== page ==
Google and eight top Android partners have just signed the Android Networked Cross-License, nicknamed PAX. On the surface, this looks to be a peace treaty of sorts that could end several patent wars.
The deal will allow creators of preinstalled Android apps to build off of a royalty-free community of over 230,000 patents. The signing members of PAX include Google, Samsung Electronics, LG Electronics, HTC, Foxconn Technology Group, Coolpad, BQ, HMD Global, and Allview.
According to Jamie Rosenberg, Vice President of Business and Operations of Android and Google Play, the goal of the PAX license is to ensure "that innovation and consumer choice—not patent threats—will continue to be key drivers of our Android ecosystem."
Any company, small or large, is also encouraged to join in on the PAX license, as it is completely free and open to the public. Licenses will be granted royalty-free to any PAX member "with Android and Google applications preinstalled" on their devices, so long as they meet Android's compatibility requirements.
Pax is the Latin word for "peace," and the goal here is to protect other companies from patent trolls, thereby ending many patent lawsuits. Patent trolls are companies that innovate nothing, but simply retain or purchase rights to patents, and then sue other companies over possible patent infringement.
By creating a patent community with some of the top Android smartphone developers, patent trolls will have a harder time litigating small, upcoming companies into dust. Rosenberg went on to discuss the idea of "patent peace" in the Google press release:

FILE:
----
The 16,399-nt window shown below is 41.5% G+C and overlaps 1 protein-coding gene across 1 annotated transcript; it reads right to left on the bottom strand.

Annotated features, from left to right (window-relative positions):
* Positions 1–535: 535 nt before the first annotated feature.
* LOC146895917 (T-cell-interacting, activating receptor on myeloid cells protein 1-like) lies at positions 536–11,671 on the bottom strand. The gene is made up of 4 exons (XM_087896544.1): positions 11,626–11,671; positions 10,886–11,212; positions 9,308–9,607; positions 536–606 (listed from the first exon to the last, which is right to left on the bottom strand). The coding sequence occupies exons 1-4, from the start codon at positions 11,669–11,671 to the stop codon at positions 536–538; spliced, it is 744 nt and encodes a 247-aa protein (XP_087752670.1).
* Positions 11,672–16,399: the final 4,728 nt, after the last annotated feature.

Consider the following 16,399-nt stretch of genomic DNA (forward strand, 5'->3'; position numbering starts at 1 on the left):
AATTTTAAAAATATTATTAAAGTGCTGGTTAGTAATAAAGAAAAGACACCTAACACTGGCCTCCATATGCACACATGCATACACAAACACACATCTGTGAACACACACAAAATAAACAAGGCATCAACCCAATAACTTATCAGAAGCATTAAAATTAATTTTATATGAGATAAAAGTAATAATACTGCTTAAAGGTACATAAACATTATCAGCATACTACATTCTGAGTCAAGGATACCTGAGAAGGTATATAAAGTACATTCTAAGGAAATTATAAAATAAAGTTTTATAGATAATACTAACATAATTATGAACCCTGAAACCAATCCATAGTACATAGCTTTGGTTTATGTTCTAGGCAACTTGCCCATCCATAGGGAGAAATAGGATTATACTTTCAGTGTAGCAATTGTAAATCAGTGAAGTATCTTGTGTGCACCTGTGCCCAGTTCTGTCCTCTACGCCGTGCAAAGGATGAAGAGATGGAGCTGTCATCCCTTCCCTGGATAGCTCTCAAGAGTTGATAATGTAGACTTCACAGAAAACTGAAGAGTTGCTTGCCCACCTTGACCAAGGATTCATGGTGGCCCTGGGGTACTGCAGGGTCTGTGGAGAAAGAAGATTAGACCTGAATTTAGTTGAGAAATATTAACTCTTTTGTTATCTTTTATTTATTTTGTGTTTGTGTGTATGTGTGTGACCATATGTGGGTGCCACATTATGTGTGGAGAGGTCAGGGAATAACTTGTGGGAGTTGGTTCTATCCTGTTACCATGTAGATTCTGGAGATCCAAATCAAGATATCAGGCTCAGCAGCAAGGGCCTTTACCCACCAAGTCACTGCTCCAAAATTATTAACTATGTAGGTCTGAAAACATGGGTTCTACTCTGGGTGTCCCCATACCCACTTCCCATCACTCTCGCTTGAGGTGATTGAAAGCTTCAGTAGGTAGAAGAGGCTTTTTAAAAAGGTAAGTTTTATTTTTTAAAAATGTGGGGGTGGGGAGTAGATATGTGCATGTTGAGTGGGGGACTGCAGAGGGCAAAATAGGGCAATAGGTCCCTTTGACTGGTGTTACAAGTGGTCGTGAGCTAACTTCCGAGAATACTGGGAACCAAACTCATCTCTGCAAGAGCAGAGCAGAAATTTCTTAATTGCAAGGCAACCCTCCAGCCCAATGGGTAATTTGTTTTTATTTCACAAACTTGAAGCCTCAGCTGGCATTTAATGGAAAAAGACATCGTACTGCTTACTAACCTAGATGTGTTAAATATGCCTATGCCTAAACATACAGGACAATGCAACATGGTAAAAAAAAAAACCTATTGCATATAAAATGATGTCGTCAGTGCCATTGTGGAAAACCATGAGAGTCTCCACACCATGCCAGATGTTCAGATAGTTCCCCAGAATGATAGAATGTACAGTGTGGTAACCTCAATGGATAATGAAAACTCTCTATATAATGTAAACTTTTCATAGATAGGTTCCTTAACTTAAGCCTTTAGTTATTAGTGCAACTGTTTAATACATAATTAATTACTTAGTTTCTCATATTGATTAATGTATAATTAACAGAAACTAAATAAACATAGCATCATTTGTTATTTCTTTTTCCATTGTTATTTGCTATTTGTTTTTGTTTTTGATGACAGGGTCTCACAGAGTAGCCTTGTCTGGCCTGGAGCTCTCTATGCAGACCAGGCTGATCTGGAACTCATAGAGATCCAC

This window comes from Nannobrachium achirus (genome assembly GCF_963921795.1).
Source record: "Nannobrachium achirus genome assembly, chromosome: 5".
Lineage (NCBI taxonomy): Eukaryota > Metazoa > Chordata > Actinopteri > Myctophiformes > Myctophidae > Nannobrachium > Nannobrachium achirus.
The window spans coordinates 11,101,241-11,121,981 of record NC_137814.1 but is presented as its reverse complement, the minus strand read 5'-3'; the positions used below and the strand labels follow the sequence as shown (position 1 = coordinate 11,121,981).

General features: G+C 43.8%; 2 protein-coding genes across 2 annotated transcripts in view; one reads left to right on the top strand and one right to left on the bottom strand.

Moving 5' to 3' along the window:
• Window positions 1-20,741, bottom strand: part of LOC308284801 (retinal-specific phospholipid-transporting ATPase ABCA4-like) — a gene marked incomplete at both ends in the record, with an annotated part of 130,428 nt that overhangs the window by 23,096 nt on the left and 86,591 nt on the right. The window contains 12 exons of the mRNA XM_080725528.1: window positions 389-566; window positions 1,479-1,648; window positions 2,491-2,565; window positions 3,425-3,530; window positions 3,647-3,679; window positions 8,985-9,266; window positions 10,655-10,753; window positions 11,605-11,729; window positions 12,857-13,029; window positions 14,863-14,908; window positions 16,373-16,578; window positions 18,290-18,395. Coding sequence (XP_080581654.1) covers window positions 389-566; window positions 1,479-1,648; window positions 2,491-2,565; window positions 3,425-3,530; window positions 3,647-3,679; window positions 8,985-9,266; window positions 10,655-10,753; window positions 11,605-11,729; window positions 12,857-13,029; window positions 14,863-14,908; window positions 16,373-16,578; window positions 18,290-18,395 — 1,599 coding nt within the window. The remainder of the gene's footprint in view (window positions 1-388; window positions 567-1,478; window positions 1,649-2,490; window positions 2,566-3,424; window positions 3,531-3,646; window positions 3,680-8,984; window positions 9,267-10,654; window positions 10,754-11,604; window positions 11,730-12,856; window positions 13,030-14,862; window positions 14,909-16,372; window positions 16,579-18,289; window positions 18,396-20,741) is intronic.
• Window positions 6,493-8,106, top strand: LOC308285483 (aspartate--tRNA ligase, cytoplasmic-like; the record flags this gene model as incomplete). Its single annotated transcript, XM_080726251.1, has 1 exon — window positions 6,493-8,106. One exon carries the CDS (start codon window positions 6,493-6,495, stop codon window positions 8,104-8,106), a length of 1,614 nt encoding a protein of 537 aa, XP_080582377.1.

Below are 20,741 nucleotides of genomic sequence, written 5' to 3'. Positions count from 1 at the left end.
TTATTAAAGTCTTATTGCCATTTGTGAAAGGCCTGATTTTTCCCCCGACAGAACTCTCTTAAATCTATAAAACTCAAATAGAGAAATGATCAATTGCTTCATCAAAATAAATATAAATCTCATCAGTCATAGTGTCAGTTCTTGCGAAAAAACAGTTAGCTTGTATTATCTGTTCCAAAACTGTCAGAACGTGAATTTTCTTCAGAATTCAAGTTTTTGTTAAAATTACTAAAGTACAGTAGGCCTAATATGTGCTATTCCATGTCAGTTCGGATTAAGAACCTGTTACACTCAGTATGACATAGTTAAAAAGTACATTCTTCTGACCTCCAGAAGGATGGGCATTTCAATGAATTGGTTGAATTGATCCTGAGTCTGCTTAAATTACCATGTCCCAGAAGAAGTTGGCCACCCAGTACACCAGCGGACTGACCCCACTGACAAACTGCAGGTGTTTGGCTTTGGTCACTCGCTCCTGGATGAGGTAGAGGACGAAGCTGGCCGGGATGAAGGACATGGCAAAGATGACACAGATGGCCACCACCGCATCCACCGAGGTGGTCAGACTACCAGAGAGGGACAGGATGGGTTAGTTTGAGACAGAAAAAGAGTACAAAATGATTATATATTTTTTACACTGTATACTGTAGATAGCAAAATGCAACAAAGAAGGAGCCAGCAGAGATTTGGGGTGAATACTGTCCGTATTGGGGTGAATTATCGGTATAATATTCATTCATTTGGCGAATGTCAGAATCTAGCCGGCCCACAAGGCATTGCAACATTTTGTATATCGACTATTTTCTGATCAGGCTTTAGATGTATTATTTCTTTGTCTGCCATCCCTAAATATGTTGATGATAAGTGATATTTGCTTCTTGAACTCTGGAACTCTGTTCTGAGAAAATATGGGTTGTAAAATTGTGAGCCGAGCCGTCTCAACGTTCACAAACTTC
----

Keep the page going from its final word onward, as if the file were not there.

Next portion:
Already, Android is distributed under open-source licenses that allow anyone to use it for free. This openness has resulted in enormous choice for manufacturers and users. The Android ecosystem has grown to include more than 400 partner manufacturers and 500 carriers who have produced more than 4,000 major devices in the last year alone with an astounding 1.6 billion active users. We believe PAX will further expand the openness of Android for its members, promoting patent peace that will free up time and money for members, who can then dedicate those resources to creating new ideas.
PAX seems to be limited to software patents, though it's unclear as of now what exact types of patents will be available within the community. Nonetheless, having access to these patents should allow developers to build upon the Android ecosystem and dedicate more time for innovation rather than litigation.
The new patent peace deal seems like a great thing, as of now. The goal with PAX is to prevent lawsuits, but it is possible that a collective group of Android makers could turn the tables around and start becoming the evil patent troll himself.
It wasn't too long ago when Rockstar consortium beat out Google for Nortel's large patent portfolio in 2011. The Rockstar group—made up of Apple, BlackBerry, Ericsson, Microsoft, and Sony—took it upon themselves to file a number of lawsuits against many Android partners, such as HTC and Samsung, two of the companies involved in launching the PAX agreement today.
In response, Google fired back, claiming that "Rockstar was unfairly targeting Android and taking actions typical of a patent troll." Time will only tell what a large network of top Android companies will do to the little (or big) guy that they don't want in the club.
What do you think? Is PAX truly all about patent peace? Or is it a possible Google and Android plan to exact patent troll revenge against Apple? Share your thoughts in the comment section below!